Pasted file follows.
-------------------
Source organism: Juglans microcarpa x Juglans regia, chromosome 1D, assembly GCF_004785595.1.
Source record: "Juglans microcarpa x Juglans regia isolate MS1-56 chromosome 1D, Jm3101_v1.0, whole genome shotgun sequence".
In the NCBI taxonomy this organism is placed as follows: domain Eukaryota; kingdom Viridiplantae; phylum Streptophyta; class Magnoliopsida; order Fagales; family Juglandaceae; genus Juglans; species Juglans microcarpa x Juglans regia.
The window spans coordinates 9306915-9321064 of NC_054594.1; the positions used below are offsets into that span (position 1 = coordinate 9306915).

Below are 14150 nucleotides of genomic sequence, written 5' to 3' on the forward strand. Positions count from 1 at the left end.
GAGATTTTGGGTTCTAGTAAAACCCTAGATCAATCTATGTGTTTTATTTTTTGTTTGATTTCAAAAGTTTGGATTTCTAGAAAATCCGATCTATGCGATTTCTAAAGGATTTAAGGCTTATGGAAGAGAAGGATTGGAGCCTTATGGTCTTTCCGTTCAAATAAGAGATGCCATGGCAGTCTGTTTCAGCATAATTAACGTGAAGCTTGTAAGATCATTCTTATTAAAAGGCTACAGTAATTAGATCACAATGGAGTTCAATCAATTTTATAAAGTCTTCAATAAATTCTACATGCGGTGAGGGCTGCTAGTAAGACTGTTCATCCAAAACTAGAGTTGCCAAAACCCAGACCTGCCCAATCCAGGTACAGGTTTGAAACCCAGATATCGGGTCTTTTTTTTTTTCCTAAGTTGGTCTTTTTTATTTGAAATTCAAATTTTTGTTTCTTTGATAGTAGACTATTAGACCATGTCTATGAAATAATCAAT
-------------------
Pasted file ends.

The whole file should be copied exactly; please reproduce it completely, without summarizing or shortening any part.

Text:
Source organism: Juglans microcarpa x Juglans regia, chromosome 1D, assembly GCF_004785595.1.
Source record: "Juglans microcarpa x Juglans regia isolate MS1-56 chromosome 1D, Jm3101_v1.0, whole genome shotgun sequence".
In the NCBI taxonomy this organism is placed as follows: domain Eukaryota; kingdom Viridiplantae; phylum Streptophyta; class Magnoliopsida; order Fagales; family Juglandaceae; genus Juglans; species Juglans microcarpa x Juglans regia.
The window spans coordinates 9306915-9321064 of NC_054594.1; the positions used below are offsets into that span (position 1 = coordinate 9306915).

Below are 14150 nucleotides of genomic sequence, written 5' to 3' on the forward strand. Positions count from 1 at the left end.
GAGATTTTGGGTTCTAGTAAAACCCTAGATCAATCTATGTGTTTTATTTTTTGTTTGATTTCAAAAGTTTGGATTTCTAGAAAATCCGATCTATGCGATTTCTAAAGGATTTAAGGCTTATGGAAGAGAAGGATTGGAGCCTTATGGTCTTTCCGTTCAAATAAGAGATGCCATGGCAGTCTGTTTCAGCATAATTAACGTGAAGCTTGTAAGATCATTCTTATTAAAAGGCTACAGTAATTAGATCACAATGGAGTTCAATCAATTTTATAAAGTCTTCAATAAATTCTACATGCGGTGAGGGCTGCTAGTAAGACTGTTCATCCAAAACTAGAGTTGCCAAAACCCAGACCTGCCCAATCCAGGTACAGGTTTGAAACCCAGATATCGGGTCTTTTTTTTTTTCCTAAGTTGGTCTTTTTTATTTGAAATTCAAATTTTTGTTTCTTTGATAGTAGACTATTAGACCATGTCTATGAAATAATCAAT